Despite their domination since the start of the V6 turbo era in 2014, Mercedes and Lewis Hamilton are still wary of tempting fate.
Mercedes have their first chance to seal a record-equalling sixth successive Formula One constructors’ championship in Japan on Sunday, at a track where they have won for five years in a row.
Despite their domination since the start of the V6 turbo era in 2014, Mercedes and Lewis Hamilton – winner of four of the last five Japanese Grands Prix – are still wary of tempting fate.
A team preview of the race at Suzuka steered clear of any title talk.
“We’ll bring some minor upgrades to the car in Japan which will hopefully help us take a step in the right direction,” said team boss Toto Wolff.
“However, we know that we need to extract absolutely everything from our car and the tyres if we want to be able to challenge for a win.
“We have a strong track record there but we expect this year to be challenging given the strength of our opponents,” added the Austrian.
Mercedes are 162 points clear of Ferrari, who racked up a record six titles in a row between 1999-2004 and are the only ones who can stop the runaway leaders with five races remaining.
Third-placed Red Bull are 260 points behind Mercedes with a maximum 220 points still to be won.
To clinch the title at Suzuka, Mercedes need to score 14 more points than Ferrari.
Hamilton (pictured), 73 points clear of Finnish teammate Valtteri Bottas, will have to wait until at least Mexico two weeks later to complete an unprecedented title double for the team with his sixth drivers’ championship.
Another Japanese Grand Prix victory would equal retired Ferrari great Michael Schumacher’s record of six.
Mercedes have won 11 of the season’s 16 races, eight in one-two formation and with the most recent – Hamilton’s ninth of the campaign – coming in Russia.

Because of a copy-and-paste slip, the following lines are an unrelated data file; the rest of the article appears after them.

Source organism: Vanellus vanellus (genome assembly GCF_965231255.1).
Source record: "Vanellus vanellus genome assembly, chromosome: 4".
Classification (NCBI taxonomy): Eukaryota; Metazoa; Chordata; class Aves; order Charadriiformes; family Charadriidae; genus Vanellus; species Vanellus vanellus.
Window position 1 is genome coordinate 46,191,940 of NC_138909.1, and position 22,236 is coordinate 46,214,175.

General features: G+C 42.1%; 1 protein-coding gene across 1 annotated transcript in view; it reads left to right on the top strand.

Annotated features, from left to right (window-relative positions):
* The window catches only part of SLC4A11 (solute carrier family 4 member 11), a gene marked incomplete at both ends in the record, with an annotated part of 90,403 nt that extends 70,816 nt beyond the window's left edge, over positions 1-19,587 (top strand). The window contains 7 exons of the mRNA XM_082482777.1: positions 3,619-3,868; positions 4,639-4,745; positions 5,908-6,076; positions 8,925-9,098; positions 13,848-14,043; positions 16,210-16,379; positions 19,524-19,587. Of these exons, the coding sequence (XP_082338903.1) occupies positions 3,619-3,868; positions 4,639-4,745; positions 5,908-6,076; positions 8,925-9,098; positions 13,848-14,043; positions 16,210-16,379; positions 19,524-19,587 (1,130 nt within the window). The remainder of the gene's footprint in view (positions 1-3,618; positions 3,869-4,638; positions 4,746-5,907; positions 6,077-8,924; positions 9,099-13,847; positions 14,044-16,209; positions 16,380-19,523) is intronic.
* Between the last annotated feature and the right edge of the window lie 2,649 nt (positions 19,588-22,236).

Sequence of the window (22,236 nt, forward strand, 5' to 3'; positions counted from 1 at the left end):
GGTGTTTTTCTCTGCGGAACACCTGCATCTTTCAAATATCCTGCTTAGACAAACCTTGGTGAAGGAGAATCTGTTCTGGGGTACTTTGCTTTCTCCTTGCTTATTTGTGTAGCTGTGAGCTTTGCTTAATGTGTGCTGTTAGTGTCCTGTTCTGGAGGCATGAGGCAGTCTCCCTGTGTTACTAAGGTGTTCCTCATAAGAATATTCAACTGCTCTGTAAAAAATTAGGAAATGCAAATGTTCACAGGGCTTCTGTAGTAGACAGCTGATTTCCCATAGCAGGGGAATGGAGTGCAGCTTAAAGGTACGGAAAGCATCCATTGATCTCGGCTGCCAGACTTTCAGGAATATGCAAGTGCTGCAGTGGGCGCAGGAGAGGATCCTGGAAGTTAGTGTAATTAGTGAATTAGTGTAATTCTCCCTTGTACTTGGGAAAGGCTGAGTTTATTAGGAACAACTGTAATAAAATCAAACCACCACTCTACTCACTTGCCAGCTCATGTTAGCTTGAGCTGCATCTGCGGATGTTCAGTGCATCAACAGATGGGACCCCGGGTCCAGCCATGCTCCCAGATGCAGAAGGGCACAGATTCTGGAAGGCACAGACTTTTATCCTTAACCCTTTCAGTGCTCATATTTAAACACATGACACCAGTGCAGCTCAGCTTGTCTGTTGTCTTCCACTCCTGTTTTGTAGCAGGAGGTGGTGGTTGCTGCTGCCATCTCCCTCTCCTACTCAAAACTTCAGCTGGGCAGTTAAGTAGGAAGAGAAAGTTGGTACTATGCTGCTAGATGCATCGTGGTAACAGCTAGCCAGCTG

Despite their strength on paper, Mercedes are feeling the heat from Ferrari.
Monegasque Charles Leclerc has started the last four races from pole position and he and German teammate Sebastian Vettel, a four-time winner at Suzuka, converted three of those into successive wins.
But for a virtual safety car interlude, triggered ironically by Vettel stopping just off the track, Ferrari could have celebrated four wins in a row after Sochi.
The technical, fast sweeps of the 5.8km Suzuka track should give the Italian team another chance to confirm their resurgence.
“We know that in order to be at the front in Japan, every aspect of our work must be perfect,” said Ferrari team principal Mattia Binotto, who has had to manage tensions between his drivers after Russia.
“If we can do that, then we hope to be able to be as competitive as we have been in recent races.”
Honda, who power the two Red Bull teams, could also be set for their happiest homecoming since they returned to Formula One as an engine supplier in 2015.
Red Bull have two wins this year with Max Verstappen and local fans will be able to cheer reigning Japanese Super Formula champion Naoki Yamamoto when he drives a Toro Rosso in today’s opening practice.
Rain could upset all predictions, though, with Typhoon Hagibis making its way toward Japan. The storm is forecast to strike the Tokyo area, about 400km north of Suzuka, on the weekend.